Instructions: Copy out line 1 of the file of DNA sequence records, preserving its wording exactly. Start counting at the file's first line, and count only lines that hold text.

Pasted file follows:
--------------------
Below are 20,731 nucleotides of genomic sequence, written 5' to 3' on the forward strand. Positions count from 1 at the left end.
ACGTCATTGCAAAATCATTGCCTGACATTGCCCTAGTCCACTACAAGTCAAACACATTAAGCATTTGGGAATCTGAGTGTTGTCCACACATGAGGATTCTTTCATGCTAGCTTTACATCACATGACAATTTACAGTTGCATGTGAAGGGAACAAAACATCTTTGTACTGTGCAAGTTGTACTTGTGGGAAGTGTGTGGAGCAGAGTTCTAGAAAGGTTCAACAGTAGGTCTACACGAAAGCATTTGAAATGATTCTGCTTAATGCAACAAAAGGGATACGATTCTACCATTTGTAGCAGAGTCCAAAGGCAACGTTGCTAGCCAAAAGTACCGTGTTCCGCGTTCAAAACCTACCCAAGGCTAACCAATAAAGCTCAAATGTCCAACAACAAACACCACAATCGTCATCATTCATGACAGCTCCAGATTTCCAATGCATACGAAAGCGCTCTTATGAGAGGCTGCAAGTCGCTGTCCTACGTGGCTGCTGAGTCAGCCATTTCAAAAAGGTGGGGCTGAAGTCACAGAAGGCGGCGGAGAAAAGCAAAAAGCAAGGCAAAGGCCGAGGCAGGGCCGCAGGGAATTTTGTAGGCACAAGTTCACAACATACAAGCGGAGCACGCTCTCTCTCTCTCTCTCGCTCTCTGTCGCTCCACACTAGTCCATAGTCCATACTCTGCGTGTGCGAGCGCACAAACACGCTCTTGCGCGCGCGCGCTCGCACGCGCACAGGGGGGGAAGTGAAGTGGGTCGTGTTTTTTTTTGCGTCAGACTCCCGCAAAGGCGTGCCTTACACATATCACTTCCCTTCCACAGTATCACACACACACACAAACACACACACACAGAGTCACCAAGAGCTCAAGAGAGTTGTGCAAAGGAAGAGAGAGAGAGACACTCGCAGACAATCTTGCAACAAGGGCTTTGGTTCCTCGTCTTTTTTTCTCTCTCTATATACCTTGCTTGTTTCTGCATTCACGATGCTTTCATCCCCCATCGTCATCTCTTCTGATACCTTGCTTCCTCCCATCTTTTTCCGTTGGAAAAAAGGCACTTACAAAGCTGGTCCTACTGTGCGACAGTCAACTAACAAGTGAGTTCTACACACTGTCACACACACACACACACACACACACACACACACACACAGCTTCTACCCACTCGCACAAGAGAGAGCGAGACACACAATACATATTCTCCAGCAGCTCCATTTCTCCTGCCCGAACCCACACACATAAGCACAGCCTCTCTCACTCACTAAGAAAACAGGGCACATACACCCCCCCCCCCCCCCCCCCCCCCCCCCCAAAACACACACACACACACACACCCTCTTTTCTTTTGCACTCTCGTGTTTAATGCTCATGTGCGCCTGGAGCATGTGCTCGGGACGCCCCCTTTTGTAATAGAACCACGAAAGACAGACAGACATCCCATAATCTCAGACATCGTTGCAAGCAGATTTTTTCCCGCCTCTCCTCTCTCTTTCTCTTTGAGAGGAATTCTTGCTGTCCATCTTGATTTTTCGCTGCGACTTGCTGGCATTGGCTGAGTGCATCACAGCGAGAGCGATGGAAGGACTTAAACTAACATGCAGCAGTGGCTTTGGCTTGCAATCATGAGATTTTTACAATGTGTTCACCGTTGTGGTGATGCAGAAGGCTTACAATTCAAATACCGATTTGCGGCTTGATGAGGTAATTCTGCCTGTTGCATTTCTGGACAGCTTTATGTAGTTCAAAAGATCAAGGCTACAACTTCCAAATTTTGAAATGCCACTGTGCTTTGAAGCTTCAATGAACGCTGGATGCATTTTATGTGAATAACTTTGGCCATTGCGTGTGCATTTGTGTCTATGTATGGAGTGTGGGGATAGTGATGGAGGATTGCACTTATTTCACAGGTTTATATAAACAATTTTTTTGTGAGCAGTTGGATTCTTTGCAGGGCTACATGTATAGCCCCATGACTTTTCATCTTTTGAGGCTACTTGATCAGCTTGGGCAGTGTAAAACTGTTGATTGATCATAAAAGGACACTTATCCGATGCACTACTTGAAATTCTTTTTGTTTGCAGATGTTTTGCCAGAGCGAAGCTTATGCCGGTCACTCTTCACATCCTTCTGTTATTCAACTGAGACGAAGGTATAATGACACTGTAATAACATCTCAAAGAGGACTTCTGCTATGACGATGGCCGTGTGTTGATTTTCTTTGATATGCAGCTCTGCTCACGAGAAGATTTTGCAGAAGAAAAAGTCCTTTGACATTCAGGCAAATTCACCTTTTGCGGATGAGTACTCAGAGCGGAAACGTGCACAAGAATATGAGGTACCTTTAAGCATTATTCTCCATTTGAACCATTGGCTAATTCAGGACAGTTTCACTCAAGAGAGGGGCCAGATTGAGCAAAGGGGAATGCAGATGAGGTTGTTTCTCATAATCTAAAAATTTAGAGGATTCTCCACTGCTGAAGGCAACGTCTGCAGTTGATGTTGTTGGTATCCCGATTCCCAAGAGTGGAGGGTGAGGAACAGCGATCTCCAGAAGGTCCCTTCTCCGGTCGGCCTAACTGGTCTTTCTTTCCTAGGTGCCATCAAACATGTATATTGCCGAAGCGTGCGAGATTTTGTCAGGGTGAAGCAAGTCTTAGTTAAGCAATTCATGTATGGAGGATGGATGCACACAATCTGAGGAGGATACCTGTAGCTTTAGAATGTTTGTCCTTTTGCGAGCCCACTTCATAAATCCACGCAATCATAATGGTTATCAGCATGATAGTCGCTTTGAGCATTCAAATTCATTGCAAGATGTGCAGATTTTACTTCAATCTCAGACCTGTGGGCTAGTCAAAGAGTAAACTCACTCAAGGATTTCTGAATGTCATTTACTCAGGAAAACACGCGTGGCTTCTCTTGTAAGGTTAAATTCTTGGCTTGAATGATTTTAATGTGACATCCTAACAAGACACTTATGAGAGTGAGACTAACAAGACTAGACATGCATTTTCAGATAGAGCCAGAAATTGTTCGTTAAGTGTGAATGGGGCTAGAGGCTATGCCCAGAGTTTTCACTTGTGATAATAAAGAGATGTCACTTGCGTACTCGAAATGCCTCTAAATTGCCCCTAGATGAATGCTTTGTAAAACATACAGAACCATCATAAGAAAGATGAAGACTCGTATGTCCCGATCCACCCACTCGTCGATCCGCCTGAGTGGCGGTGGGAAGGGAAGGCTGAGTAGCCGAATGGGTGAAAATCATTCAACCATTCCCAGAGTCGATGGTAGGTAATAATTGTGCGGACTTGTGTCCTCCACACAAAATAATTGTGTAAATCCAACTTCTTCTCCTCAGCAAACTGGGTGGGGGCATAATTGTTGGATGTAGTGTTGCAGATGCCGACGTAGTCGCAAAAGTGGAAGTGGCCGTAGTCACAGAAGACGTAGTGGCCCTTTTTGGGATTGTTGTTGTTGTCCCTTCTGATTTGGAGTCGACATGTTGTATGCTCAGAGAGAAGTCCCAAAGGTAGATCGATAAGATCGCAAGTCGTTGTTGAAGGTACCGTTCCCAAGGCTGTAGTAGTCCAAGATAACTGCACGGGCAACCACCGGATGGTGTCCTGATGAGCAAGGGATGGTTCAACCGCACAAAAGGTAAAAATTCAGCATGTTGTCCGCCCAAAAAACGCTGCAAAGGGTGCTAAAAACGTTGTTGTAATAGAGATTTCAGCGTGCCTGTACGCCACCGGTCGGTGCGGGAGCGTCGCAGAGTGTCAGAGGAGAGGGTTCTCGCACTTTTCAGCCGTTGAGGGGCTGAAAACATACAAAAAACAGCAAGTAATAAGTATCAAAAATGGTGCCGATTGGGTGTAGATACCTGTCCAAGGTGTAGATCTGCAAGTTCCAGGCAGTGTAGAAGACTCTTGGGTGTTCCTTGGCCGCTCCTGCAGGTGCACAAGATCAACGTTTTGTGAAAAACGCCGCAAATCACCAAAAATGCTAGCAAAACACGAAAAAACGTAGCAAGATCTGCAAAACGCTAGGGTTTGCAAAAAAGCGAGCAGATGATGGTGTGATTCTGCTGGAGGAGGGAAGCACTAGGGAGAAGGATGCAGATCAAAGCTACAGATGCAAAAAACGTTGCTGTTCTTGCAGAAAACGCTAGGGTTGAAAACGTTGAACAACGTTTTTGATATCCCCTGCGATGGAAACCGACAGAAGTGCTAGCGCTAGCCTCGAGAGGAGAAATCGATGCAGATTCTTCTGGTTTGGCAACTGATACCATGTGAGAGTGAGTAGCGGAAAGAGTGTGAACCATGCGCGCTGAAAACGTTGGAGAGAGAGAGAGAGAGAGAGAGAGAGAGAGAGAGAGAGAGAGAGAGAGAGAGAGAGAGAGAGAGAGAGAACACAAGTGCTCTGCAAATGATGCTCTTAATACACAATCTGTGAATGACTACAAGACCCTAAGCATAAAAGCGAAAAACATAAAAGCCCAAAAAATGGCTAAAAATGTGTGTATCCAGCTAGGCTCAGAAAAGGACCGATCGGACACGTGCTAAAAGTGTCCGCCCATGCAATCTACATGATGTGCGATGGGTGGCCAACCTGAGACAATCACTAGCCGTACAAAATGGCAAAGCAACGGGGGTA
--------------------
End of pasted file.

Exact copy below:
Below are 20,731 nucleotides of genomic sequence, written 5' to 3' on the forward strand. Positions count from 1 at the left end.